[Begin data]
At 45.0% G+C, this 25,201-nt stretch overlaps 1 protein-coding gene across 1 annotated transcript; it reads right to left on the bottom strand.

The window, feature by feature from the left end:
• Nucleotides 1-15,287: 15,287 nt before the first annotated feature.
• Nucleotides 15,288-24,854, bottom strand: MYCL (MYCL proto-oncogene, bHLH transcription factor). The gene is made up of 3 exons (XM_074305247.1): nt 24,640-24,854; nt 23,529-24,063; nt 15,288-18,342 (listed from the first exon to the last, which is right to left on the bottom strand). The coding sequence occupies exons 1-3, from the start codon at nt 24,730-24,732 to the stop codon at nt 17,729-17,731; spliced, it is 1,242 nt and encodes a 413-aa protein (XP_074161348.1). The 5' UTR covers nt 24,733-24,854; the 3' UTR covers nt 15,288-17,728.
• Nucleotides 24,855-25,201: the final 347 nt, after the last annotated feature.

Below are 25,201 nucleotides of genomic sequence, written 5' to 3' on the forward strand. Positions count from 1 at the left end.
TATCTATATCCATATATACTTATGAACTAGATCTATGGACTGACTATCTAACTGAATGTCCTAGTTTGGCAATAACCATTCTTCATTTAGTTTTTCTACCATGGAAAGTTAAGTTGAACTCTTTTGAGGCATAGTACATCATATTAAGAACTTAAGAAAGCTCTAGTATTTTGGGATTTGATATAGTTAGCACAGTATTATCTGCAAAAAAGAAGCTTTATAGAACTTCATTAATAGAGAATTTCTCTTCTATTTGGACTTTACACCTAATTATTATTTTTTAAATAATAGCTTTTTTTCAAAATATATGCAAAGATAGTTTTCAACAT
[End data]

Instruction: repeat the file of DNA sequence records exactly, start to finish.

At 45.0% G+C, this 25,201-nt stretch overlaps 1 protein-coding gene across 1 annotated transcript; it reads right to left on the bottom strand.

The window, feature by feature from the left end:
• Nucleotides 1-15,287: 15,287 nt before the first annotated feature.
• Nucleotides 15,288-24,854, bottom strand: MYCL (MYCL proto-oncogene, bHLH transcription factor). The gene is made up of 3 exons (XM_074305247.1): nt 24,640-24,854; nt 23,529-24,063; nt 15,288-18,342 (listed from the first exon to the last, which is right to left on the bottom strand). The coding sequence occupies exons 1-3, from the start codon at nt 24,730-24,732 to the stop codon at nt 17,729-17,731; spliced, it is 1,242 nt and encodes a 413-aa protein (XP_074161348.1). The 5' UTR covers nt 24,733-24,854; the 3' UTR covers nt 15,288-17,728.
• Nucleotides 24,855-25,201: the final 347 nt, after the last annotated feature.

Below are 25,201 nucleotides of genomic sequence, written 5' to 3' on the forward strand. Positions count from 1 at the left end.
TATCTATATCCATATATACTTATGAACTAGATCTATGGACTGACTATCTAACTGAATGTCCTAGTTTGGCAATAACCATTCTTCATTTAGTTTTTCTACCATGGAAAGTTAAGTTGAACTCTTTTGAGGCATAGTACATCATATTAAGAACTTAAGAAAGCTCTAGTATTTTGGGATTTGATATAGTTAGCACAGTATTATCTGCAAAAAAGAAGCTTTATAGAACTTCATTAATAGAGAATTTCTCTTCTATTTGGACTTTACACCTAATTATTATTTTTTAAATAATAGCTTTTTTTCAAAATATATGCAAAGATAGTTTTCAACAT